Clean diesel technology

The future of the internal combustion engine


It is good to reflect on the impressive steps that have already been taken in terms of reducing the emissions from diesel-powered trucks. Further refinements in the technology and, above all, the arrival of new generations of CO2-neutral fuels mean that also the reliable and efficient internal combustion engine still has a clean future.


Huge reductions in NOx and soot emissions

A modern truck with a Euro 6 diesel engine emits around 95% less nitrogen oxide than a truck from 25 to 30 years ago. Emissions of soot particles have been reduced by no less than 97% in the same period of time. To put it another way: one Euro 1 truck from 1994 emits as much nitrogen oxide as 20 trucks from the present day. If we look purely at emissions of soot particles, one Euro 1 truck from 1994 can be compared to 35 modern trucks from the present day.

The illustration shows that the biggest step that can be taken in the short term to reduce emissions is by replacing older trucks with the most modern Euro 6 vehicles.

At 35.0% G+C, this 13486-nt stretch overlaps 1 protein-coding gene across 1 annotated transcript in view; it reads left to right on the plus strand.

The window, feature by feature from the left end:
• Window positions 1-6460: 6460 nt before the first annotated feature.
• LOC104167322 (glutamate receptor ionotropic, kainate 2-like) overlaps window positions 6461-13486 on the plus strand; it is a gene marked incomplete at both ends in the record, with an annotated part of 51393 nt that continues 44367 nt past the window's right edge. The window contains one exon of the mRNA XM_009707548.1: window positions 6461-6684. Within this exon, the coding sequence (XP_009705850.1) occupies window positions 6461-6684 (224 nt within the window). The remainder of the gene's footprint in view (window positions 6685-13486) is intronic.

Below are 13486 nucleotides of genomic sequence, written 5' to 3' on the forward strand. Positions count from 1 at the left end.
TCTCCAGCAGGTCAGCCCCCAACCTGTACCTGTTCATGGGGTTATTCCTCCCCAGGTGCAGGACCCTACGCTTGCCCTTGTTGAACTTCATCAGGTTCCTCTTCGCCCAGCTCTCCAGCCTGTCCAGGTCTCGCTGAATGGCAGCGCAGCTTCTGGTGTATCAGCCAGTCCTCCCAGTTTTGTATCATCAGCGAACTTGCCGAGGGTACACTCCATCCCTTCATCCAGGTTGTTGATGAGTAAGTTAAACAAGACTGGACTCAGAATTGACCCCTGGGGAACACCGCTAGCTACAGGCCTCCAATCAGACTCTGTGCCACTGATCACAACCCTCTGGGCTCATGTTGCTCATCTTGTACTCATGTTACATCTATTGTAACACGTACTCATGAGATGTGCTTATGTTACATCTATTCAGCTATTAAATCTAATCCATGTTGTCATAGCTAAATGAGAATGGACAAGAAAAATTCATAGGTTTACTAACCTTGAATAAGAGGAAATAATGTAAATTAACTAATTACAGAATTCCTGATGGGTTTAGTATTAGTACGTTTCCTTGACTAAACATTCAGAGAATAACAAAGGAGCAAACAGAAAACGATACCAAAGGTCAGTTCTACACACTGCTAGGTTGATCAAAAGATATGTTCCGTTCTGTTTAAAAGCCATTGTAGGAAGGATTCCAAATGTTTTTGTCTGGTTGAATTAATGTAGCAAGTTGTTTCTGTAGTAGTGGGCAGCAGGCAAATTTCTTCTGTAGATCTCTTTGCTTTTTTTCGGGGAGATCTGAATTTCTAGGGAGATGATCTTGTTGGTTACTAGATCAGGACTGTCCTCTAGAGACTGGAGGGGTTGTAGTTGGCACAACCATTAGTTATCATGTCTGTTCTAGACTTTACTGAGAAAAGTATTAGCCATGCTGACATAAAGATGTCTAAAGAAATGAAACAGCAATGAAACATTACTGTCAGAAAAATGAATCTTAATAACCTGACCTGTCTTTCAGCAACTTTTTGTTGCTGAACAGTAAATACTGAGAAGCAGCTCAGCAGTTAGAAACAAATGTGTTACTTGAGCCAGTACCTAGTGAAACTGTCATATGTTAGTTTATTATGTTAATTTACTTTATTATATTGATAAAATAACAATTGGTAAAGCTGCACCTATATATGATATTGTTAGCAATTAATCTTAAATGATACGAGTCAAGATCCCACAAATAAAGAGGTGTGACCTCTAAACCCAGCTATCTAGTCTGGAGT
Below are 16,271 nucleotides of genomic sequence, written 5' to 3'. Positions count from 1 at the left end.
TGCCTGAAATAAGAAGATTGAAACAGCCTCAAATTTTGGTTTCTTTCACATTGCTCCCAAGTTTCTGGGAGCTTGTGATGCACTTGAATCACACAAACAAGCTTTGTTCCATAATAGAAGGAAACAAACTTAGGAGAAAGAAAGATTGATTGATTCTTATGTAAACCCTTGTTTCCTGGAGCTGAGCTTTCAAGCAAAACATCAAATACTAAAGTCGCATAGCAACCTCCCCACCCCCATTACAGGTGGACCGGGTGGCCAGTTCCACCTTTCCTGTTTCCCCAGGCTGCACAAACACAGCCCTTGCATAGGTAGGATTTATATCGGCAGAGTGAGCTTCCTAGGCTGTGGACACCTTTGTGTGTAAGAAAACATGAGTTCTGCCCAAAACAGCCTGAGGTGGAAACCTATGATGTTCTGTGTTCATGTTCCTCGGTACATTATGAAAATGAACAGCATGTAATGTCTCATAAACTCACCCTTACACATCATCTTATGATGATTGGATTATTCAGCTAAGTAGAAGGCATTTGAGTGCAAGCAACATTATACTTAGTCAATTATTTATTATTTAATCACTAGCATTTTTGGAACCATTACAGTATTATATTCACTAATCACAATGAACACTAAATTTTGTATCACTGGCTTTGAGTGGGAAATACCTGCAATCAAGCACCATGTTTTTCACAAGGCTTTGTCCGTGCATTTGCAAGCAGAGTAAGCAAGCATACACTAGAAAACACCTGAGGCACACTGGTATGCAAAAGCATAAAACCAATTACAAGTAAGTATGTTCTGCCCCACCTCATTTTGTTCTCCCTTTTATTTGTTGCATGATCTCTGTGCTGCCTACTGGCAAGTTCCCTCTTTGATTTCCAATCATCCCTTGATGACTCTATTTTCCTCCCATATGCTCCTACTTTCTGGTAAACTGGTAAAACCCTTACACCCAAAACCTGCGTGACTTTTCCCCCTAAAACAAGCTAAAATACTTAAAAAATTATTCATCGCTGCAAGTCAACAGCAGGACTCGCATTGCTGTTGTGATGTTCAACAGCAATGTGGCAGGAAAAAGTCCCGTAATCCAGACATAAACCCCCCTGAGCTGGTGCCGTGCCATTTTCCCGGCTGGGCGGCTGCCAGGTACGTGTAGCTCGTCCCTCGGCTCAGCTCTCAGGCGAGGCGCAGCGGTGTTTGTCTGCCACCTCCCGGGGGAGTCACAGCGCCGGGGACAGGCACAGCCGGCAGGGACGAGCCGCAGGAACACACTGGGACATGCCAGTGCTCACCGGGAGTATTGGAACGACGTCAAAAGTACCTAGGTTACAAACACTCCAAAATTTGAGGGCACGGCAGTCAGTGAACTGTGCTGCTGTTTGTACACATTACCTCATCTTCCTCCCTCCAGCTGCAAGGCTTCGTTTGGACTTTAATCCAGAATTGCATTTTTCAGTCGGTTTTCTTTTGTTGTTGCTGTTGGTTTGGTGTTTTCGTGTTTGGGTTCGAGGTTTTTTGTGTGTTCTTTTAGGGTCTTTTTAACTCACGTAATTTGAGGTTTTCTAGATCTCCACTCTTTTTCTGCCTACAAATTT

Euro 1 6 compared

Major steps in reducing CO2 

And what about CO2? The latest generation of DAF trucks are over 25% more efficient than their predecessors from 20 years ago. Over 25% less fuel consumption means that CO2 emissions are directly reduced by 25%. We can expect to see further improvements as new types of fuels become available.

HVO is already on the market and can reduce CO2 emissions by up to 90%. Within the years to come the internal combustion engine will also be able to operate on hydrogen, resulting in 100% CO2 reduction. Looking into the further future, next to hydrogen, there are more fuels on the horizon that are 100% CO2 neutral from production to combustion and that are perfectly suitable to power the internal combustion engine. An example are the so-called renewable ‘Power-to-Liquid fuels’ or so-called e-fuels, whereby hydrogen is generated via electrolysis, using green electricity captured from wind and solar energy.


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